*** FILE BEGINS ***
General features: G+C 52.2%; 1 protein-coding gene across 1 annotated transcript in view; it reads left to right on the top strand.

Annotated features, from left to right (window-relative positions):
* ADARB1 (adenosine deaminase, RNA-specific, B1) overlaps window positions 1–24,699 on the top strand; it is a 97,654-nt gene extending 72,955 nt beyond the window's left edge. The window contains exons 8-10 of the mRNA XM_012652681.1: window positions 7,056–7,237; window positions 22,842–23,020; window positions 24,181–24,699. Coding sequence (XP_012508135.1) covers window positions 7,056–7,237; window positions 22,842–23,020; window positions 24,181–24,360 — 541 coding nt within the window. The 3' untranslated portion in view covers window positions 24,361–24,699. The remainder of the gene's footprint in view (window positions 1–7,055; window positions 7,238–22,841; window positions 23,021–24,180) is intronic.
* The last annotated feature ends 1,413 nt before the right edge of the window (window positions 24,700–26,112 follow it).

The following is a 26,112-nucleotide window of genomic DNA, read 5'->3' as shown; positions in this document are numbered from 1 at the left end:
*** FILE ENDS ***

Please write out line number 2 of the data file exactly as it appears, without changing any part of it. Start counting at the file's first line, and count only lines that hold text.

Annotated features, from left to right (window-relative positions):